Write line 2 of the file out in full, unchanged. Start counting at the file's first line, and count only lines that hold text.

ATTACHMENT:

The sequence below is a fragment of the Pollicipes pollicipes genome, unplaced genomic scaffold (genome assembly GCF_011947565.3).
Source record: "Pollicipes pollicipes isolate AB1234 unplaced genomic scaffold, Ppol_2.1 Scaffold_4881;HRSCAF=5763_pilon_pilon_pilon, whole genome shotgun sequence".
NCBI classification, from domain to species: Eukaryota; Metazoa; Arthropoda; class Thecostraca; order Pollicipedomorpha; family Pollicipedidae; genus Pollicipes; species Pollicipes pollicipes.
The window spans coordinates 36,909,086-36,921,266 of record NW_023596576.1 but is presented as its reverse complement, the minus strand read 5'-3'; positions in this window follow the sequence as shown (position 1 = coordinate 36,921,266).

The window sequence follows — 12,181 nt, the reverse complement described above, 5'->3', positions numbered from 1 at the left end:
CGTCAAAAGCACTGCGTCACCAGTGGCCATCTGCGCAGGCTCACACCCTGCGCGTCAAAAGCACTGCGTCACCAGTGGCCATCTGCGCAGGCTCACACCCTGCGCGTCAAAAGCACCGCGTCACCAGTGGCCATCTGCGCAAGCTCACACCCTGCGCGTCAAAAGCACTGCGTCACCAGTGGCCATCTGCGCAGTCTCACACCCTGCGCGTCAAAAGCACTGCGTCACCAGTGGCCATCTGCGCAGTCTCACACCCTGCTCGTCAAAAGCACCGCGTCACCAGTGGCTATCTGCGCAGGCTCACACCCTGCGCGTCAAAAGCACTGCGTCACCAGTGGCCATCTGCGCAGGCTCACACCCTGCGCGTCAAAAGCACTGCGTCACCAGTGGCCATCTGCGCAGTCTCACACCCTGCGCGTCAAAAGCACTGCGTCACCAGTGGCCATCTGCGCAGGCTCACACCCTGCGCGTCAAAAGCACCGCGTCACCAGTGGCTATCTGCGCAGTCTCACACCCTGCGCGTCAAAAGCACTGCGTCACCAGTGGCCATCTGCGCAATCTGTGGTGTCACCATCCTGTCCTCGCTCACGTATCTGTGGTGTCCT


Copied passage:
Source record: "Pollicipes pollicipes isolate AB1234 unplaced genomic scaffold, Ppol_2.1 Scaffold_4881;HRSCAF=5763_pilon_pilon_pilon, whole genome shotgun sequence".